Having read Dr. Jekyll's version of events (and assuming we believe him), how much blame can we assign him? Should we blame his oppressive society or his lack of moral character? Another way of asking this: is Dr. Jekyll a sympathetic character?

Personally, I don’t find Dr. Jekyll a sympathetic character. Firstly, we hardly know anything about him-he never really speaks in his own voice. Secondly, when he speaks of Hyde and tells of the first time Hyde came out he describes him as small and puny-because this side o his character was underdeveloped-Jekyll then seems to revel in the growth of Hyde.

Does the novel suffer due to its lack of female characters? How would it have been different with, say, a female narrator?

LOL! Not only does the novel suffer due to its lack of females, Dr. Jekyll does as does his whole circle of friends. No one seems to be married! He wouldn’t have even felt the need for his experiment if his life had been a bit more balanced.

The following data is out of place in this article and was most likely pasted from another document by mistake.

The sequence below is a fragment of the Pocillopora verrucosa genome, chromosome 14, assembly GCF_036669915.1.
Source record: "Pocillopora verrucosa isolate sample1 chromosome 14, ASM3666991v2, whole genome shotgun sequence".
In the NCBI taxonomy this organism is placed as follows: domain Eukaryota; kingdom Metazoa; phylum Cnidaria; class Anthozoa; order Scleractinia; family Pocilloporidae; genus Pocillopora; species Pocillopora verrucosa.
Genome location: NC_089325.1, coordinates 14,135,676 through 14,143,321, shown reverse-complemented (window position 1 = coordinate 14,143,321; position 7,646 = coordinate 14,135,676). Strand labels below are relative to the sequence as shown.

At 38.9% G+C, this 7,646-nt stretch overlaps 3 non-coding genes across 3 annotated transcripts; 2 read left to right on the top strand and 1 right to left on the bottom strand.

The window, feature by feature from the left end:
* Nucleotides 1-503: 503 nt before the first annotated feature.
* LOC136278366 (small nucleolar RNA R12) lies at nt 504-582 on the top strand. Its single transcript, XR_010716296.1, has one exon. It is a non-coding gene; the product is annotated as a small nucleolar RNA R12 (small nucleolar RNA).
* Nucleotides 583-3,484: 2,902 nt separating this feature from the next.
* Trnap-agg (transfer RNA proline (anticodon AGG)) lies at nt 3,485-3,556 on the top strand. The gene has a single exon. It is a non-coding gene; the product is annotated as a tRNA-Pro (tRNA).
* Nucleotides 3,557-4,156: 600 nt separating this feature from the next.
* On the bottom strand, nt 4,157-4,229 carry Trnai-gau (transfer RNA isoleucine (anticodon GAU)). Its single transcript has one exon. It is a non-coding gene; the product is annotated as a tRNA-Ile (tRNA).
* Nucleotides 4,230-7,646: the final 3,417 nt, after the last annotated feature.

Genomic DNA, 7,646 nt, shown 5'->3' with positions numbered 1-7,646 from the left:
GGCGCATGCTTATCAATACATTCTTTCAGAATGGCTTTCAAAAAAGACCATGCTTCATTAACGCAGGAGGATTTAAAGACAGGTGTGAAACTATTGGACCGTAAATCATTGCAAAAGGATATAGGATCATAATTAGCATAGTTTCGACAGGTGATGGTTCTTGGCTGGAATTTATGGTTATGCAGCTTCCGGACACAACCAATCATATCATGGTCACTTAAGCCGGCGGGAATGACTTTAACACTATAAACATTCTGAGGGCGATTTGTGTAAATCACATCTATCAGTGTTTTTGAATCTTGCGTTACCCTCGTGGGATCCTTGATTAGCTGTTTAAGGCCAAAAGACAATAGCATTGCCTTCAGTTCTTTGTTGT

Evaluate the book’s psychological accuracy. Do these characters think the way people do?

Surprisingly, yes. Even given the distance of time and the lack of women, I think that the friendship shown by Mr. Utterson and even the questions asked by Dr. Jekyll resound today.

What do you think about the way in which the book is told, with multiple viewpoints with a dry lawyer at the center? Does it work?

Yes. I found the dry lawyer to be the best of men and a solid anchor that I could identify with.

What is the effect of the two narratives at the end? Does this dual explanation have anything to do with the dual nature of Jekyll/Hyde? Or is it just to provide an eyewitness account?

I took it as an eyewitness account but I like this question. Clever of Stevenson, eh?

Do you think Dr. Jekyll is a reliable narrator? Why or why not?